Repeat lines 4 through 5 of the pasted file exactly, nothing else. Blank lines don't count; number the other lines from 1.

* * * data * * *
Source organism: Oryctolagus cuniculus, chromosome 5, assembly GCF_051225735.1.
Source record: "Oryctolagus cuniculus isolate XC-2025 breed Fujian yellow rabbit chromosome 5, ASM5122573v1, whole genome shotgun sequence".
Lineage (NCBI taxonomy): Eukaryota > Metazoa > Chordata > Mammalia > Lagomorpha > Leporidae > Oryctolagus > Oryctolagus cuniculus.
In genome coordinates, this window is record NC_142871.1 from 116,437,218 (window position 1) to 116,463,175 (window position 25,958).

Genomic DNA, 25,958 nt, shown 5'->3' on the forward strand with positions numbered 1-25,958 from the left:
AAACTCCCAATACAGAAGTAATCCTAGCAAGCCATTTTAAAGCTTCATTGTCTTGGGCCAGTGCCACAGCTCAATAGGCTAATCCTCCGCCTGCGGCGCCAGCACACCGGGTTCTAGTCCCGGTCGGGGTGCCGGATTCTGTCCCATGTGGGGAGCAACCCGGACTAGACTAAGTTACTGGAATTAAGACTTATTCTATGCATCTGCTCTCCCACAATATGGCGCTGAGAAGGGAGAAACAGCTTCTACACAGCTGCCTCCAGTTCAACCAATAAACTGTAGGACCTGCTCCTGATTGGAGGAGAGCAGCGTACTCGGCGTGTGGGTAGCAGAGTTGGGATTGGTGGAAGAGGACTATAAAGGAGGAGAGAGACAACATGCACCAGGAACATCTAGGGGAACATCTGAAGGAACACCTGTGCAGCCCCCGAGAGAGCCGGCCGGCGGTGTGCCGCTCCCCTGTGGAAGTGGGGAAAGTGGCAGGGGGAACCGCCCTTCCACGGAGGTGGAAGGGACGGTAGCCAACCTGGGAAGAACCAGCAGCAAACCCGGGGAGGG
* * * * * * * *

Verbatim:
In genome coordinates, this window is record NC_142871.1 from 116,437,218 (window position 1) to 116,463,175 (window position 25,958).

Genomic DNA, 25,958 nt, shown 5'->3' on the forward strand with positions numbered 1-25,958 from the left: